Perhaps provoking more thought than emotion, Beats (written and directed by Emily Warren) revels in its own pretentiousness, but manages to pull enough of it off.
Oscar (Nick Fanthorpe) tries to help two sisters – Jean (Lauren Magee), a girl with schizoid personality disorder and Cecilia (Phoebe Hams), an artist– who are struggling to come to terms with themselves, their relationships with each other and that with their father. The action takes place in the hospital where Jean is a patient, with flashbacks to her second year of university (one year ago), leading up to her admission.
The acting is superb, creating precise and believable characters, each with their own ‘tics’. However, a play that strives to use ‘the process of artistic creation and construction as a metaphor for both how its characters present themselves to one another, and the paradoxically self-conscious realism with which the play presents itself’ sets its sights very high indeed. The promise that the play will ‘resemble a live film’ fades away after the ‘opening credits’. Self-references and self-evaluation about and by the characters and the play itself become slightly too repetitive to be redeemed by their ironic self-consciousness; having every moment and line so weighted with artistic or psychological significance impedes the play’s momentum and leaves little room for engagement on the part of the audience. It comes to feel almost more like a lecture or debate than a play, despite the quality of the acting.
That being said, the Beats’ themes and indeed its ways of dealing with them are more than stimulating enough to make the lecture worthwhile. A combination of playwright Enda Walsh and author Haruki Murakami can be seen in the youthful turmoil of self-worth and validity, the question of the possibility of saviours, and the impatient attempts of an outer world to understand and to solve. The use of Oscar as representing the ‘pull your socks up’ approach works well to a certain extent, reflecting the barrier of incomprehension and frustration felt by both sides in the face of psychological disorder (though the opposition becomes a little too binary to remain intellectually satisfying). At the same time, the self-references of the play itself yield entertaining and thought-provoking results, such as the actors’ interactions with crew members setting up the stage, almost as though they were Scouts.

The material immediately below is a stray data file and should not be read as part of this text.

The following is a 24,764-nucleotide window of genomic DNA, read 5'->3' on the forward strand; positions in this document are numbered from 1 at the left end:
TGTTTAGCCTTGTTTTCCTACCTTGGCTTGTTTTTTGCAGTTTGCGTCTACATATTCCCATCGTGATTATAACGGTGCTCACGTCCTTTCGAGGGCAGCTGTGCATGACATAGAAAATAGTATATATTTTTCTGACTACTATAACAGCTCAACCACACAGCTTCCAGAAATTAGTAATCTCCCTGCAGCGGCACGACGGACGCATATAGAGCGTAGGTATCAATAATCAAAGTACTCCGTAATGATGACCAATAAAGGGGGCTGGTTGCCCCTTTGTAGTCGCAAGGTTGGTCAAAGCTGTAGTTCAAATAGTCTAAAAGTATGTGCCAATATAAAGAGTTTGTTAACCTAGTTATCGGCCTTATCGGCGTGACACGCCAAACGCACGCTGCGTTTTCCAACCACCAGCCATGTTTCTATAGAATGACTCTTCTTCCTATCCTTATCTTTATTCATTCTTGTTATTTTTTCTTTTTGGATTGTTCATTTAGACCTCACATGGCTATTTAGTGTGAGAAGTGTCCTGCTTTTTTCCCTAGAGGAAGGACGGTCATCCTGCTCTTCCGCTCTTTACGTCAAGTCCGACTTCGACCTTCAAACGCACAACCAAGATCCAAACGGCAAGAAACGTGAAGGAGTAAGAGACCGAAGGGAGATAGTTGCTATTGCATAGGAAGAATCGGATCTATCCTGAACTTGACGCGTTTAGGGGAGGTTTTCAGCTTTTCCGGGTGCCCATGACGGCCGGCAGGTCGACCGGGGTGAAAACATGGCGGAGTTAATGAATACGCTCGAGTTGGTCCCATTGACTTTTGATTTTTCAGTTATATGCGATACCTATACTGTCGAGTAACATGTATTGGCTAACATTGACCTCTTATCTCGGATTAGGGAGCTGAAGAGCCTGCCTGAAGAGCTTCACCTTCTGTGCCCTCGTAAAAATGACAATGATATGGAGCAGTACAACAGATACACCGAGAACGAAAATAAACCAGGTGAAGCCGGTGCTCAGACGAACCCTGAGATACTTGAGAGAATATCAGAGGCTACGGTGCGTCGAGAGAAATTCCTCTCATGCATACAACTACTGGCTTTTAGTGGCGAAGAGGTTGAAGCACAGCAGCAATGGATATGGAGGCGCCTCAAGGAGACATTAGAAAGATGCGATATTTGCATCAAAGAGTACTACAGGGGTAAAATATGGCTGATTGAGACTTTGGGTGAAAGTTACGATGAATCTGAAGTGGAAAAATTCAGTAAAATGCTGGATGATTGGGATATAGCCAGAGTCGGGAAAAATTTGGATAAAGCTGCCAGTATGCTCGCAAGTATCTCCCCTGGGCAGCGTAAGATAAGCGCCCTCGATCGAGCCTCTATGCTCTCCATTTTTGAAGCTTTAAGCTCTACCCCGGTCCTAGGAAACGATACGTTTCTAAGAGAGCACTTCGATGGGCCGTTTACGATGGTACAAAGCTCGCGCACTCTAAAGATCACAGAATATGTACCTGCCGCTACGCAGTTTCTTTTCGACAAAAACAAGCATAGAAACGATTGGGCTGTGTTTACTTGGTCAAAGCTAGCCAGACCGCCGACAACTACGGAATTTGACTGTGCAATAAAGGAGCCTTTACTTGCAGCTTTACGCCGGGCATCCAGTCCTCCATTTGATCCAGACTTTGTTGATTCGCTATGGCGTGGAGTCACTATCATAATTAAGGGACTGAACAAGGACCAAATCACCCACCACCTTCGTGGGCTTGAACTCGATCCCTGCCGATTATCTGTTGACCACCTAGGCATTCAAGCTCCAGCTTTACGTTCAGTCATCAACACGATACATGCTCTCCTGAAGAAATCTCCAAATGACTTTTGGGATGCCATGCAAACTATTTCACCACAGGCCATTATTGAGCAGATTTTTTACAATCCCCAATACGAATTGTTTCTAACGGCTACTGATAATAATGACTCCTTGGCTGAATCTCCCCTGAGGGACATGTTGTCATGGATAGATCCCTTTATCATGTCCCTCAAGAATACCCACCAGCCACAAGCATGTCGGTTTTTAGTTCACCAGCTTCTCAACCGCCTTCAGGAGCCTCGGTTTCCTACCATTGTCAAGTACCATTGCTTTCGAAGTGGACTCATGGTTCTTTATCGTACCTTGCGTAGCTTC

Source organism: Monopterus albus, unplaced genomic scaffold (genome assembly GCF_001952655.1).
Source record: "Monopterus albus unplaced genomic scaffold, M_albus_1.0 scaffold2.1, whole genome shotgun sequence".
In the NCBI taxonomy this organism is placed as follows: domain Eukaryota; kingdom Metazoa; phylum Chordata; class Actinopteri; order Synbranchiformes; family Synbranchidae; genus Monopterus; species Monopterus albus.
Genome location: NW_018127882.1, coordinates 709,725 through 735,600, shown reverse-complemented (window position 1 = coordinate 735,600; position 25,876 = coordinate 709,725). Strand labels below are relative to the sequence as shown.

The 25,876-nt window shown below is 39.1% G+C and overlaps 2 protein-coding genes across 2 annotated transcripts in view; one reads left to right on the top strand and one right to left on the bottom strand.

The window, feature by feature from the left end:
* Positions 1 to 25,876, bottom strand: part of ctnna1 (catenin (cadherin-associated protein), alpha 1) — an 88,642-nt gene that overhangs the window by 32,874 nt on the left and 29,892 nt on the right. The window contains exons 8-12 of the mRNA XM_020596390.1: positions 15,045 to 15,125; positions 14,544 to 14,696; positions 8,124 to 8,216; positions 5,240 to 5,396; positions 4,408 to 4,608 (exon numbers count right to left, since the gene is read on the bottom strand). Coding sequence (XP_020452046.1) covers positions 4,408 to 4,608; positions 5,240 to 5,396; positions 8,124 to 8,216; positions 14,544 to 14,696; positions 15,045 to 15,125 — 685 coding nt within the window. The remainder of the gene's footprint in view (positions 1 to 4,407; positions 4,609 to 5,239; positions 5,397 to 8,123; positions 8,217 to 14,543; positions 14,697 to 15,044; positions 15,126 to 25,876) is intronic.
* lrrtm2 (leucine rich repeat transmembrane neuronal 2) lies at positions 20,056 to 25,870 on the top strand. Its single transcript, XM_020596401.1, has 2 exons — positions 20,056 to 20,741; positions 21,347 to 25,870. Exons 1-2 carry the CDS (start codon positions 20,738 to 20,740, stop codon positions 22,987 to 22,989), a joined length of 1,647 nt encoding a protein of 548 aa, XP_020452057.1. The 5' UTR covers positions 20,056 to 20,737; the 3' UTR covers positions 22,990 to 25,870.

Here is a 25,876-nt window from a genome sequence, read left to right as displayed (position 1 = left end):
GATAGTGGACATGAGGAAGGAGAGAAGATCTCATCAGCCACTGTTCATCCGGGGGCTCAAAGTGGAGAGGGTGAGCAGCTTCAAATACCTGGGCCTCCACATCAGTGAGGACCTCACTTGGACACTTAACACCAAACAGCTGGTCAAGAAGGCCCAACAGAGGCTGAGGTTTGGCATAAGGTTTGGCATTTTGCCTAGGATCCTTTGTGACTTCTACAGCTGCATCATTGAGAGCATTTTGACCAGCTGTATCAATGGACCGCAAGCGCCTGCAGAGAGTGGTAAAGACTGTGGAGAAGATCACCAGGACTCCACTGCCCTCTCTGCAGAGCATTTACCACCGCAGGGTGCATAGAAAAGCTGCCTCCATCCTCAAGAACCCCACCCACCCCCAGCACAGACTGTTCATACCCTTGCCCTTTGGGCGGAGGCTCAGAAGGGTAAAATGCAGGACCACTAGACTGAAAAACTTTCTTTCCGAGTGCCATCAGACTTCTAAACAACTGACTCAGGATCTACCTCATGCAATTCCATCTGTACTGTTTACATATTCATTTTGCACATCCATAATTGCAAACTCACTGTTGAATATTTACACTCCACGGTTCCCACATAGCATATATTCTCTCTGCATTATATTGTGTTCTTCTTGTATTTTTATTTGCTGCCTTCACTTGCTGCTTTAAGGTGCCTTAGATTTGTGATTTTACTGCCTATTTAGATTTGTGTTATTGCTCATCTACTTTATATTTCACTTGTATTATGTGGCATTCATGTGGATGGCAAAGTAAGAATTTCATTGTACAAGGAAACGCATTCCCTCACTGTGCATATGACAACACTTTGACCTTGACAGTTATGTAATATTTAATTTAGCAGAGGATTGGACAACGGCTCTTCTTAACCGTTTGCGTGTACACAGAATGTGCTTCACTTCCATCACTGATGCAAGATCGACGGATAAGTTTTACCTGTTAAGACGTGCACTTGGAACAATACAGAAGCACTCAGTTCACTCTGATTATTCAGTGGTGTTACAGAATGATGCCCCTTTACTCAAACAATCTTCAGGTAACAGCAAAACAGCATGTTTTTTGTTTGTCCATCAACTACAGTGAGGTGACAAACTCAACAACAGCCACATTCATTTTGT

Beats tries to tackle too much at once. A play dealing with psychological problems encounters the expectation of emotional engagement and intellectual insight, reflecting the need that its very subject matter gives rise to. However, due to the play’s overly-wrought self-reflexivity, audience engagement is limited to the intellectual level. On the other hand, both content and form – and yes, even or perhaps especially the pretentiousness – of the play make this intellectual engagement so stimulating, that it is more than worth going, if only to see for yourself how it’s done. Go – even if you might hate it – go.
*** (THREE STARS)
Beats plays at the Simpkins-Lee theatre (Lady Margaret Hall) until Saturday.